Rabbi Shimshon Rafael Hirsch on the same usage in Ki Sisa 32:7 says that at this point they did not act or regard themselves as Hashem's nation but as people who had been brought out by Moshe. Many of the meforshim state that the original intent of the calf was not avodas zarah but as a symbol for Moshe. Rashi, among others, states that the Eirev Rav were ...
The Panim Yafot (Deut. 9:5) relates the sinfulness from the point they left Egypt to Exodus (13:17) which states that God did not lead them by way of the land of the Philistines, lest they return to Egypt. This was reflective of a sinful lack of faith on the part of the Israelites early on.
He relates the sinfulness from the day Moshe knew them, to the ...
The Daat Mikra commentary on Isaiah 2:2 indicates that the word והיה is an introductory word indicating that the following relates to the future.
והיה – הדבר עתיד לבוא. 'והיה' פותחת תאור מה שיהיה בעתיד. כדרף ש'ויהי' פותחת תאור מה שהיה בעבר. והוי"ו של 'והיה' אינה לחבור אלא לפתיחה.
והיה — This matter is in the future. The word 'והיה' starts the ...
In R' Samson Raphael Hirsch's commentary on Shemot 13:9, he distinguishes the functions of the two tefillin as:
לְאוֹת עַל יָדְךָ - "a guide for all your acts"
לְזִכָּרוֹן בֵּין עֵינֶיךָ - "the basis of all your thoughts"
The tefillin serve as physical tokens of, respectively, our dedication of our actions (hand) and our thoughts (head) to God. In turn, ...
Moses prayed for Aaron, but he also prayed for the forgiveness of the entire Children of Israel, both for this sin and for many others (for the golden calf in Exodus 32:11, for the sin of the spies in Numbers 14:13, for the rebellion of Korah in Numbers 16:22).
The verse in its context (Deuteronomy 9:18-20) is one of those cases in which Moses prayed for ...
Maharsha points this out. He says even though the pasuk which mentions sitting is by the first luchos and the pasuk which mentions standing is by the second ones, even still the implications are to apply what is written by one to the other being that it is written by the second 'like the days of the first'.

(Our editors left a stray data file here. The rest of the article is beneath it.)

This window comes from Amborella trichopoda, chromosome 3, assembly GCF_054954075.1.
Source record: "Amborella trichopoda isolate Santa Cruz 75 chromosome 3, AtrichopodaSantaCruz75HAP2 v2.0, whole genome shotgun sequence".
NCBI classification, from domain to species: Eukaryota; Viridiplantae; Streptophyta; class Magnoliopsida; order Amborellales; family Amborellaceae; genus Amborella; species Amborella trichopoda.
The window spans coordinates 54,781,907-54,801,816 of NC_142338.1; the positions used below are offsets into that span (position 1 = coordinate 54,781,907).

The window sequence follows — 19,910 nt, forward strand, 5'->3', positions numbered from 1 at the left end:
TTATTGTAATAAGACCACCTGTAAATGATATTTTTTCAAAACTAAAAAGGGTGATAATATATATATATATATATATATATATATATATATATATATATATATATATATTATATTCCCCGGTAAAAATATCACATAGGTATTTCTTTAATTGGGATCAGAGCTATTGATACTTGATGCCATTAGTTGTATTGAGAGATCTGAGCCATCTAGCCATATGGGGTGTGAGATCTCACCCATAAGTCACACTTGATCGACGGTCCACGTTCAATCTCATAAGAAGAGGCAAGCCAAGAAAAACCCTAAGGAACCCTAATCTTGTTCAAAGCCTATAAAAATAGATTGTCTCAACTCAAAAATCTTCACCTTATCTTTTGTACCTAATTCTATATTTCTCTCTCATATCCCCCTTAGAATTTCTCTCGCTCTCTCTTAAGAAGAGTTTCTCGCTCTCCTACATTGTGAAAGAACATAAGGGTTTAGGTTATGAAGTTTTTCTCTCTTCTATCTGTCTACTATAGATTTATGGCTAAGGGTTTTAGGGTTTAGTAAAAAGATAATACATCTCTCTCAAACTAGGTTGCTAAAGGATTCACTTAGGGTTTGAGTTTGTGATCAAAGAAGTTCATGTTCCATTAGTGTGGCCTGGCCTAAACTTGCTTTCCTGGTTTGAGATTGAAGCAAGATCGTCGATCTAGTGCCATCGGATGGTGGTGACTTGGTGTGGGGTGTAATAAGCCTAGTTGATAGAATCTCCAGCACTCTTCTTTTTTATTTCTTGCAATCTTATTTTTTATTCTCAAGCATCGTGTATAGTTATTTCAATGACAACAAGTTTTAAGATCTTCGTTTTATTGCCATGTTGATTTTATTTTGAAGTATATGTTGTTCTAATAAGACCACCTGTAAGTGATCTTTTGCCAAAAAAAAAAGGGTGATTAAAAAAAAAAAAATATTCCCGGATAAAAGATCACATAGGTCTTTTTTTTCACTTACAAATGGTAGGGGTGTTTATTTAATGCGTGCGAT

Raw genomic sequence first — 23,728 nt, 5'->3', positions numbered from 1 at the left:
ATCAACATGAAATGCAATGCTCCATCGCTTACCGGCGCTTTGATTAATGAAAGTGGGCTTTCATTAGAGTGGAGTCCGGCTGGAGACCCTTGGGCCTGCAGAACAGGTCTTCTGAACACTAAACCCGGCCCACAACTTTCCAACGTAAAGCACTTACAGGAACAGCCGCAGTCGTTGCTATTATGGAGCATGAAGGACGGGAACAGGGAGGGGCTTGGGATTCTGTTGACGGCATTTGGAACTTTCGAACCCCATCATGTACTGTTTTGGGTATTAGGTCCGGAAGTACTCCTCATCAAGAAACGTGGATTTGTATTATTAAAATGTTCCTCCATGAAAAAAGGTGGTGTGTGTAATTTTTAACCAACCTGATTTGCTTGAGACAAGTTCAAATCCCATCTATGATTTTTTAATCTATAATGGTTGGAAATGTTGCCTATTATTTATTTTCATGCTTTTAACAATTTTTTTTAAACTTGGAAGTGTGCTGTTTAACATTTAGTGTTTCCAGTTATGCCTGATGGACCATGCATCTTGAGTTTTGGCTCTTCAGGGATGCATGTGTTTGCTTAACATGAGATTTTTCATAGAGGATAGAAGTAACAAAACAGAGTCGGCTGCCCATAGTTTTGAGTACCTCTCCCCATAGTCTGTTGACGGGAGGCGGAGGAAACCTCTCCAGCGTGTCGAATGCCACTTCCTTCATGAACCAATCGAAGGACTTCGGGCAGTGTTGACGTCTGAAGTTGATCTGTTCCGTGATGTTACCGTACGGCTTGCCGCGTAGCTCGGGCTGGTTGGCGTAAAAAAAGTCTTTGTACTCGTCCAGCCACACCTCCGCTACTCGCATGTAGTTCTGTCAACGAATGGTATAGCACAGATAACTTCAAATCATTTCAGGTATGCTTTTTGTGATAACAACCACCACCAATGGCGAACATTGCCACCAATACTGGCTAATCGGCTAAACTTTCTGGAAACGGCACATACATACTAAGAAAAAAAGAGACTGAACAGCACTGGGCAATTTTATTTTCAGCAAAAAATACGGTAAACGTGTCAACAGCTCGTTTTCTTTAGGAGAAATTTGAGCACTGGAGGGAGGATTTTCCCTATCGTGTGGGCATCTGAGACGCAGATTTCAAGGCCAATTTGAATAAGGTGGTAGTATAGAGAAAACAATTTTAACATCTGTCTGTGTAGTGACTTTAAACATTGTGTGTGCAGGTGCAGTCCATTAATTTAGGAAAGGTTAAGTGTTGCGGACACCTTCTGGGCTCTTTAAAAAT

מ׳מ משמע להו ליתן את האמור בזה לזה מדכתיב ...
Rashi actually addresses וְהָיָה being seemingly extraneous:
(Sources Courtesy of Sefaria)
והיה אם שמע. והיה, מוסב על האמור למעלה, (פסוק יא) למטר השמים תשתה מים:
AND IT SHALL COME TO PASS IF YE WILL HEARKEN — The word והיה is to be connected with what is said above (v. 11): “it drinketh water of the rain of heaven”.
והיה אם שמע ...
Firstly, many "precise" or more literal translations (e.g. the JPS translation) translate this word as "stranger" both times. In truth, it is possible that the meaning of convert comes from the meaning of stranger, since converts come from another nation, and are outsiders to some extent. When we look at it like that, the translations don't differ so much. ...
Ba'al Ha Turim quotes a midrash, saying that Gd knew that Israel would sin and cause His Providence to depart. This would leave them vulnerable to the feral beasts of the field if they conquered the land too quickly. So future sins would keep Gd from preventing the animals from overrunning the land.
Daas Zikeinim of the Tosafos on that passuk quote chazzal who give Shiluach Hakan as the example of the easy mitzvah.